Science Fair Project Encyclopedia
Most commonly known by the name "mountain bike", these bicycles differ from road bicycles in several ways. Mountain bikes have a smaller and stronger frame, knobby tires on wheels that are wider and smaller in diameter, a lower range of gears to facilitate climbing up hills and over obstacles, a wider flat handlebar that allows a more upright riding position, and usually some form of suspension system for either the front wheel or both wheels. The inherent comfort and flexibility of the modern mountain bike has led to an estimated 80% market share in countries like the United States, United Kingdom, Canada, Australia, and New Zealand.
While it is estimated that only 10-20% of mountain bikes are actually ridden off-road, the sport of mountain biking has seen an explosion in popularity and diversification.
Sub-categories of Mountain biking include:
- Cross-country racing- Mass-start races over varied terrain for distances around 30 miles. Professional level races are longer in distance.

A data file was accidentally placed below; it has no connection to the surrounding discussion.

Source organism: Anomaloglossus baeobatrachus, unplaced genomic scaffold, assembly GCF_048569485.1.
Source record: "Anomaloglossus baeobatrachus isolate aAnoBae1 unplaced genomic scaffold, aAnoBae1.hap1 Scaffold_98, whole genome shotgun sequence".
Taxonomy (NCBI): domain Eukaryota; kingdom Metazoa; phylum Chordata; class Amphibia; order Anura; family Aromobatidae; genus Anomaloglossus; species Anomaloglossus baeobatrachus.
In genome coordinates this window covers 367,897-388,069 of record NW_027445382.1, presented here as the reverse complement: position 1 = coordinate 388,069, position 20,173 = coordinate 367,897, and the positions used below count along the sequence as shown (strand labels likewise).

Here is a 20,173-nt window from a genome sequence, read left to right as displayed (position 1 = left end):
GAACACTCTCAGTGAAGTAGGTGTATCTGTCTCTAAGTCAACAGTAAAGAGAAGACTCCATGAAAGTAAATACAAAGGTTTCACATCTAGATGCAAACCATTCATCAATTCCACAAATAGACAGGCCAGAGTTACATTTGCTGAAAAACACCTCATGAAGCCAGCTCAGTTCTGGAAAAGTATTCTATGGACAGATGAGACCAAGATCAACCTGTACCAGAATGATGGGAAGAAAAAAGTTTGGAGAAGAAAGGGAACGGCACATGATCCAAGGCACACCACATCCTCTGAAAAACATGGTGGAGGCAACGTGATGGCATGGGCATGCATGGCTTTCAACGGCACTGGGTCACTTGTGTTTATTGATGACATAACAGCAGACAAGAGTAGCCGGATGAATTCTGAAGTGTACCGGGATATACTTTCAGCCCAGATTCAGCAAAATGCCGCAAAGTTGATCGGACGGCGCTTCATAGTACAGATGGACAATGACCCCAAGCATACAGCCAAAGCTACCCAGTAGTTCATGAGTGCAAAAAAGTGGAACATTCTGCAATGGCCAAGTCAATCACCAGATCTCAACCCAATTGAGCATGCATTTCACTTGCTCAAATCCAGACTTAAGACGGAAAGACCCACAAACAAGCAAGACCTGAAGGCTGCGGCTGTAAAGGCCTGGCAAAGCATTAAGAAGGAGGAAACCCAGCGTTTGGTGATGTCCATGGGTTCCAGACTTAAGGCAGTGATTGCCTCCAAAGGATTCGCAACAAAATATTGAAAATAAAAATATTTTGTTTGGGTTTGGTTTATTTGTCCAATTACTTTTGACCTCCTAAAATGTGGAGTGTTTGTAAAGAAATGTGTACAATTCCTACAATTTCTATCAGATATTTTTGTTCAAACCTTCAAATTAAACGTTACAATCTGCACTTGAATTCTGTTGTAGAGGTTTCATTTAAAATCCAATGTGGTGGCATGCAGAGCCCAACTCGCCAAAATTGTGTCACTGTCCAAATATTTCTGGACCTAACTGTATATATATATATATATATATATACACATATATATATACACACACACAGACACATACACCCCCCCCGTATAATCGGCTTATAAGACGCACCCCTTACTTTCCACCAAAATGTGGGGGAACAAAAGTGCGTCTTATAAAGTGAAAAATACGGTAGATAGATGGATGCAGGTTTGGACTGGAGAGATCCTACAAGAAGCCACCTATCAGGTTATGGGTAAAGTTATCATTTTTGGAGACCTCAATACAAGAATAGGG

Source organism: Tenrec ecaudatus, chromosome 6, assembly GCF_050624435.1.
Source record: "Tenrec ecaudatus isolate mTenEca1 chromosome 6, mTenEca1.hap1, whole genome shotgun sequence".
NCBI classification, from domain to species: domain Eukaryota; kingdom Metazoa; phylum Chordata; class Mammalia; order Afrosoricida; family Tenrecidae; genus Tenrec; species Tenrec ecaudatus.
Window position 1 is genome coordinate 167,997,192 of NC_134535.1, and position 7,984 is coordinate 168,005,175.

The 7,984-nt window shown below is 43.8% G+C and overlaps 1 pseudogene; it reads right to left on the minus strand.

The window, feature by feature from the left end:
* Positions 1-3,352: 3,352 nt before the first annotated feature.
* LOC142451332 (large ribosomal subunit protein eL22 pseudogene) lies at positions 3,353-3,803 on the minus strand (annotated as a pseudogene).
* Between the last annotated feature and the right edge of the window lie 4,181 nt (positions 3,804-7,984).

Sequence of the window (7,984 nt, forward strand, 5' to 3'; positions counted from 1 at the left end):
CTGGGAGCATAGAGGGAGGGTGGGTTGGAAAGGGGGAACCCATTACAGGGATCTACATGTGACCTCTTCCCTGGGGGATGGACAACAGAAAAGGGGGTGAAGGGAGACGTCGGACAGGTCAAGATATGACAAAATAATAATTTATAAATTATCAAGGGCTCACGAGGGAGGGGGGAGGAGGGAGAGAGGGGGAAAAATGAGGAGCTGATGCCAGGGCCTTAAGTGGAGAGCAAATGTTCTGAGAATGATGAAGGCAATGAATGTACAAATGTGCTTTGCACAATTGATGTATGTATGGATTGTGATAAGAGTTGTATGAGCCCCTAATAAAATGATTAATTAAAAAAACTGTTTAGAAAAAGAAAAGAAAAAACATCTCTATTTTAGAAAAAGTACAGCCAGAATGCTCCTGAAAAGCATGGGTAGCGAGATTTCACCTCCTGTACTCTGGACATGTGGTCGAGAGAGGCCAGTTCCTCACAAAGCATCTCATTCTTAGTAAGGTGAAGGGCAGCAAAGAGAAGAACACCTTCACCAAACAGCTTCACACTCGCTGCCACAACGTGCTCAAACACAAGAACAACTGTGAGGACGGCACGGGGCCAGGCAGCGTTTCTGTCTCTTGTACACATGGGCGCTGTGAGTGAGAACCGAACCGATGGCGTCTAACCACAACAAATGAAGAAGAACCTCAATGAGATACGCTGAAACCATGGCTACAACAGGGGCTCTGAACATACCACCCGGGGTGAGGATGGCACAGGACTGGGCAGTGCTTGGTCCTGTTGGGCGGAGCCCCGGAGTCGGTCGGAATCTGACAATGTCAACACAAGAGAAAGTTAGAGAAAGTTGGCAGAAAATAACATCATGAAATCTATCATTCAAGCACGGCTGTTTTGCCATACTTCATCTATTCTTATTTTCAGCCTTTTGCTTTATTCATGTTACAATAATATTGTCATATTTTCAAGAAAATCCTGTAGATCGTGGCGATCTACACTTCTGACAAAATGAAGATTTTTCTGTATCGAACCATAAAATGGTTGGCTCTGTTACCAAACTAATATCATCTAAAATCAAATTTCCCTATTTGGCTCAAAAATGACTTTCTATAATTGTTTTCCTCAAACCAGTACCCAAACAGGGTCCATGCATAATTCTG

- Downhilling - Gravity assisted racing on specialized mountain bikes with long travel suspension and powerful brakes. Many ski areas are converted into biking venues in the summer. Bikers ride trams or chair lifts to the starting point at the top of the mountains.
- Epic Riding - All day or multiday adventures in remote wilderness areas.
- Dual Slalom - Head to head racing along man-made courses.
- Trials - Slow negotiation of obstacles (man-made and natural).
- Urban Scuttling - Jump/trick riding through urban areas.
- Night Riding - Using battery powered headlights to ride off-road during nighttime.
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